Islands of the Damned, page 1
Islands of the Damned
R. V. Burgin
An unvarnished and moving memoir of a Marine veteran who fought his way across the Pacific Theater of World War II-whose story is featured in the upcoming HBO(r) series The Pacific
This is an eyewitness-and eye-opening-account of some of the most savage and brutal fighting in the war against Japan, told from the perspective of a young Texan who volunteered for the Marine Corps to escape a life as a traveling salesman. R. V. Burgin enlisted at the age of twenty, and with his sharp intelligence and earnest work ethic, climbed the ranks from a green private to a seasoned sergeant. Along the way, he shouldered a rifle as a member of a mortar squad. He saw friends die-and enemies killed. He saw scenes he wanted to forget but never did-from enemy snipers who tied themselves to branches in the highest trees, to ambushes along narrow jungle trails, to the abandoned corpses of hara kiri victims, to the final howling banzai attacks as the Japanese embraced their inevitable defeat.
An unforgettable narrative of a young Marine in combat, Islands of the Damned brings to life the hell that was the Pacific War.
R. V. Burgin
with Bill Marvel
ISLANDS OF THE DAMNED
A Marine at War in the Pacific
Dedicated to the men in K Company, Third Battalion, Fifth Marine Regiment, First Marine Division—in K/3/5—who fought so valiantly in World War II.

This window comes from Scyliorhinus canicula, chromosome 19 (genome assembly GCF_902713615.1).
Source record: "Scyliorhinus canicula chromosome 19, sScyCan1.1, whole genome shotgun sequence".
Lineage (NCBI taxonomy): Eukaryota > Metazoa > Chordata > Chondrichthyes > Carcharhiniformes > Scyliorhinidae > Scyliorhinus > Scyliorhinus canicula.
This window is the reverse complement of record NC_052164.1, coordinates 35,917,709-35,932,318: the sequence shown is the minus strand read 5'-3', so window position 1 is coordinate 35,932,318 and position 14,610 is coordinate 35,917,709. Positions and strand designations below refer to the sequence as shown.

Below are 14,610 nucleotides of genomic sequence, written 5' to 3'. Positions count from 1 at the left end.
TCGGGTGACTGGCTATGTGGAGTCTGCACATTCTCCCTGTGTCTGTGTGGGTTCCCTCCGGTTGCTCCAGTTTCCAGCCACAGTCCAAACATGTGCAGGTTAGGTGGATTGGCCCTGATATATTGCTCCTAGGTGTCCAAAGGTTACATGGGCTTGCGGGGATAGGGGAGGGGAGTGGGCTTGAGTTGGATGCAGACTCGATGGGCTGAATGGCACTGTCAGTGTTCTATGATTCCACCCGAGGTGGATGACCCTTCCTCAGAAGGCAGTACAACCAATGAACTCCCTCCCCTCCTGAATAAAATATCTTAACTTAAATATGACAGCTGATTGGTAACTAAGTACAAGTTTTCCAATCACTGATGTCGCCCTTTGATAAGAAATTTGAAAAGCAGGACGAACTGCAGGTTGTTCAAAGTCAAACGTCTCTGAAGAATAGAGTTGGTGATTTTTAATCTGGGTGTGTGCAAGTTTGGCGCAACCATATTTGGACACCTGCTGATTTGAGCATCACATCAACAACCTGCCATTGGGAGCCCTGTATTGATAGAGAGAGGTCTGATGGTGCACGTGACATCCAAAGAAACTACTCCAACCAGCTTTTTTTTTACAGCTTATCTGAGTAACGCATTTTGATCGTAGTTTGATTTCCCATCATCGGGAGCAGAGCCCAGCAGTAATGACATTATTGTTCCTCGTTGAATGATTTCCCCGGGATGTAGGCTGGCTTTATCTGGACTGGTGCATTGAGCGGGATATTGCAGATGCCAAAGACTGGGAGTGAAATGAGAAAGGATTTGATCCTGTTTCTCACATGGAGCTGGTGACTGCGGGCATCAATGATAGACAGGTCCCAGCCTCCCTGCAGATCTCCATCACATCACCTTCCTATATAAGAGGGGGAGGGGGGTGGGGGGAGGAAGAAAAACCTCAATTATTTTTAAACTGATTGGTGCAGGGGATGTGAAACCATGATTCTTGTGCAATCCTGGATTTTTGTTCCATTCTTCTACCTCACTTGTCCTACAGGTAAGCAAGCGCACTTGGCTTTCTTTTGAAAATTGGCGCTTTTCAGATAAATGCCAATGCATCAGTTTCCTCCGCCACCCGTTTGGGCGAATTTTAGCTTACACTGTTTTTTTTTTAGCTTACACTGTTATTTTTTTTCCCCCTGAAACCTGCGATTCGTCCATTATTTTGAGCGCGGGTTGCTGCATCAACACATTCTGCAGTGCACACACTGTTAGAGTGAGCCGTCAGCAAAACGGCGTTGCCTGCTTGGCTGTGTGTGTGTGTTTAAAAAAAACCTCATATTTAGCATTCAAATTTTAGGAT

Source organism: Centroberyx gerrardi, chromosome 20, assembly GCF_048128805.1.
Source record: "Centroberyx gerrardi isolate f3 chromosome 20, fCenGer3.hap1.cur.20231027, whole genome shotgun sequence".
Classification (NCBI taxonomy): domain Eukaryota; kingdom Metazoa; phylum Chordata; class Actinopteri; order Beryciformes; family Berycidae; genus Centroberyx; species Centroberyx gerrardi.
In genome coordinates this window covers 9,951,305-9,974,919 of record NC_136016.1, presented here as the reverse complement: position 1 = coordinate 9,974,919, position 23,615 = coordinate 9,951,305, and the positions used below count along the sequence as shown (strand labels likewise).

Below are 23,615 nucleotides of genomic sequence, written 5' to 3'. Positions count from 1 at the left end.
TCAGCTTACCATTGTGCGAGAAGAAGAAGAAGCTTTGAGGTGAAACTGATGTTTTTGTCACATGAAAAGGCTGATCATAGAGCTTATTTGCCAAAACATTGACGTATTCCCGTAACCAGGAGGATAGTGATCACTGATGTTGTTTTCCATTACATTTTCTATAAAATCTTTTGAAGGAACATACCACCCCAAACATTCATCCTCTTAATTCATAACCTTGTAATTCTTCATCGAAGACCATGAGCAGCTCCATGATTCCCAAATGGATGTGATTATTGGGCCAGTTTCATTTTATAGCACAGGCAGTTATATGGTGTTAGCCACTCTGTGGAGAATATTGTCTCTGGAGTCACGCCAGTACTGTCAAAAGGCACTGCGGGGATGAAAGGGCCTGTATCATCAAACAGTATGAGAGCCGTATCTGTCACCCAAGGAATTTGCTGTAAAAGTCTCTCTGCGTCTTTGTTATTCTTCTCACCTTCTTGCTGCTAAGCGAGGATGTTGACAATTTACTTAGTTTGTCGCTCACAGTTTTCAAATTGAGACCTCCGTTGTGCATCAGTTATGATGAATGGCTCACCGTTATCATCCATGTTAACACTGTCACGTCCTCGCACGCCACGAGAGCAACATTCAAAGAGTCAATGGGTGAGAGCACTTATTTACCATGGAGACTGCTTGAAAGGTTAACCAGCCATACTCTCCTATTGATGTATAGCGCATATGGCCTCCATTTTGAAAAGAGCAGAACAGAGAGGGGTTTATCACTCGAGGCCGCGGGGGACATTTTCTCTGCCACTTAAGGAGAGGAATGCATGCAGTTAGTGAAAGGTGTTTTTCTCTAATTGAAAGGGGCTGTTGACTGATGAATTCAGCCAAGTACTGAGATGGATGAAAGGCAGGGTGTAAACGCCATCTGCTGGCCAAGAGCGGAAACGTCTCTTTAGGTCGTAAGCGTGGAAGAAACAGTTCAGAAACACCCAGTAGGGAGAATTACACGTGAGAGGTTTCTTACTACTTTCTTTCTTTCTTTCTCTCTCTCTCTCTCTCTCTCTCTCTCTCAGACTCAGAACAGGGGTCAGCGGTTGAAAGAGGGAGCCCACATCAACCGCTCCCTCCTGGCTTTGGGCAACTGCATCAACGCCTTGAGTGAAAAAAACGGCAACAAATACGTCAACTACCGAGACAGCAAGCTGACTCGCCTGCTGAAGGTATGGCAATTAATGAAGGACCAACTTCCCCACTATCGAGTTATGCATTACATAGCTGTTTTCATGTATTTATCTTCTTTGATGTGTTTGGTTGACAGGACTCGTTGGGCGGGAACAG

I was born on the thirteenth of August, 1922.
My dad was born May 13, 1890.
His brothers, my twin uncles Romus and Remus, were born November 13, 1894. I was named after Romus.
I joined the U.S. Marines on the thirteenth day of November, 1942.
And a big “13” was painted on the side of the amtrac we were about to climb aboard that September morning in 1944, somewhere in the southwest Pacific. It was one of seventeen amtracs tucked into the bay of LST 661, anchored off the coast of a place none of us had ever heard of before—Peleliu.
Motors were gunning, pumping out stinking clouds of blue smoke when we climbed down the ladder into the cramped hold. After a morning up top washed by a steady sea breeze, our eyes burned. Below, it was close and hot as hell. We were burdened with combat packs, carbines, sidearms, first aid kits, KA-BAR knives, two canteens each, struggling to keep a foothold on the pitching deck. NCOs were barking orders into the racket: